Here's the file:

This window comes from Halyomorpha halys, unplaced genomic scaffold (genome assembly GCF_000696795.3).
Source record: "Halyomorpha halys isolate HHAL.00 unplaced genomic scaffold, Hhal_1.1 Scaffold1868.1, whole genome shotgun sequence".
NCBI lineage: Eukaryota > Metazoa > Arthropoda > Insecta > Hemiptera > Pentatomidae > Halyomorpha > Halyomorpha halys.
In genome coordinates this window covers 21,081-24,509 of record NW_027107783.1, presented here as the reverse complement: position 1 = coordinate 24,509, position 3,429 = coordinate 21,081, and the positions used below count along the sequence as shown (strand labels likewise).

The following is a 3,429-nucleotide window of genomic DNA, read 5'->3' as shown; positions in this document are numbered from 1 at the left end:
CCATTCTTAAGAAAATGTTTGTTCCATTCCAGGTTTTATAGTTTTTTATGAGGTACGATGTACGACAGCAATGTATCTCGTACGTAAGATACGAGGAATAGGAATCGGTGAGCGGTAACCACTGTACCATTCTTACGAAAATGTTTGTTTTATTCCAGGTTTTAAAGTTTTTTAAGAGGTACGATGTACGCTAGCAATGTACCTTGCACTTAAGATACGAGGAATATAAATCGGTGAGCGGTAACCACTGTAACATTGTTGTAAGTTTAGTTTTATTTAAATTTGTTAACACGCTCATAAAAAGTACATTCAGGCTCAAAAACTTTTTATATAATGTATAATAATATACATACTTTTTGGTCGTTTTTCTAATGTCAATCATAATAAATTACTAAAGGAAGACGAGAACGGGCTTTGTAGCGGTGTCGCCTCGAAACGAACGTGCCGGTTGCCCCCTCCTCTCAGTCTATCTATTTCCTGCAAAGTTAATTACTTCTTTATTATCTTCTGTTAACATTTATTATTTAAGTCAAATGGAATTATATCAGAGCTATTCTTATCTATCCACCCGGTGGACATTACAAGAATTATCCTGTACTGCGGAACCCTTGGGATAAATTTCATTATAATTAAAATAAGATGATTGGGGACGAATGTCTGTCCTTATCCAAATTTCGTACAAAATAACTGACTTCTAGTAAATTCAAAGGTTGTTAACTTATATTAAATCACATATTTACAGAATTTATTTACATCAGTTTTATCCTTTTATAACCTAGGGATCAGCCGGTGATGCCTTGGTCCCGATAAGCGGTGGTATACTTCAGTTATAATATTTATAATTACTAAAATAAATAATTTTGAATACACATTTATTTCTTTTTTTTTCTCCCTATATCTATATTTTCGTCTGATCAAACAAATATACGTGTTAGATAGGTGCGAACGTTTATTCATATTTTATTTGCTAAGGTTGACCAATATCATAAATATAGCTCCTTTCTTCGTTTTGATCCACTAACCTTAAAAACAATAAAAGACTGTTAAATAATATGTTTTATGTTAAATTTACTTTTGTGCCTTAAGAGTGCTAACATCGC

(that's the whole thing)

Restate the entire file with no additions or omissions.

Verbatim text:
This window comes from Halyomorpha halys, unplaced genomic scaffold (genome assembly GCF_000696795.3).
Source record: "Halyomorpha halys isolate HHAL.00 unplaced genomic scaffold, Hhal_1.1 Scaffold1868.1, whole genome shotgun sequence".
NCBI lineage: Eukaryota > Metazoa > Arthropoda > Insecta > Hemiptera > Pentatomidae > Halyomorpha > Halyomorpha halys.
In genome coordinates this window covers 21,081-24,509 of record NW_027107783.1, presented here as the reverse complement: position 1 = coordinate 24,509, position 3,429 = coordinate 21,081, and the positions used below count along the sequence as shown (strand labels likewise).

The following is a 3,429-nucleotide window of genomic DNA, read 5'->3' as shown; positions in this document are numbered from 1 at the left end:
CCATTCTTAAGAAAATGTTTGTTCCATTCCAGGTTTTATAGTTTTTTATGAGGTACGATGTACGACAGCAATGTATCTCGTACGTAAGATACGAGGAATAGGAATCGGTGAGCGGTAACCACTGTACCATTCTTACGAAAATGTTTGTTTTATTCCAGGTTTTAAAGTTTTTTAAGAGGTACGATGTACGCTAGCAATGTACCTTGCACTTAAGATACGAGGAATATAAATCGGTGAGCGGTAACCACTGTAACATTGTTGTAAGTTTAGTTTTATTTAAATTTGTTAACACGCTCATAAAAAGTACATTCAGGCTCAAAAACTTTTTATATAATGTATAATAATATACATACTTTTTGGTCGTTTTTCTAATGTCAATCATAATAAATTACTAAAGGAAGACGAGAACGGGCTTTGTAGCGGTGTCGCCTCGAAACGAACGTGCCGGTTGCCCCCTCCTCTCAGTCTATCTATTTCCTGCAAAGTTAATTACTTCTTTATTATCTTCTGTTAACATTTATTATTTAAGTCAAATGGAATTATATCAGAGCTATTCTTATCTATCCACCCGGTGGACATTACAAGAATTATCCTGTACTGCGGAACCCTTGGGATAAATTTCATTATAATTAAAATAAGATGATTGGGGACGAATGTCTGTCCTTATCCAAATTTCGTACAAAATAACTGACTTCTAGTAAATTCAAAGGTTGTTAACTTATATTAAATCACATATTTACAGAATTTATTTACATCAGTTTTATCCTTTTATAACCTAGGGATCAGCCGGTGATGCCTTGGTCCCGATAAGCGGTGGTATACTTCAGTTATAATATTTATAATTACTAAAATAAATAATTTTGAATACACATTTATTTCTTTTTTTTTCTCCCTATATCTATATTTTCGTCTGATCAAACAAATATACGTGTTAGATAGGTGCGAACGTTTATTCATATTTTATTTGCTAAGGTTGACCAATATCATAAATATAGCTCCTTTCTTCGTTTTGATCCACTAACCTTAAAAACAATAAAAGACTGTTAAATAATATGTTTTATGTTAAATTTACTTTTGTGCCTTAAGAGTGCTAACATCGC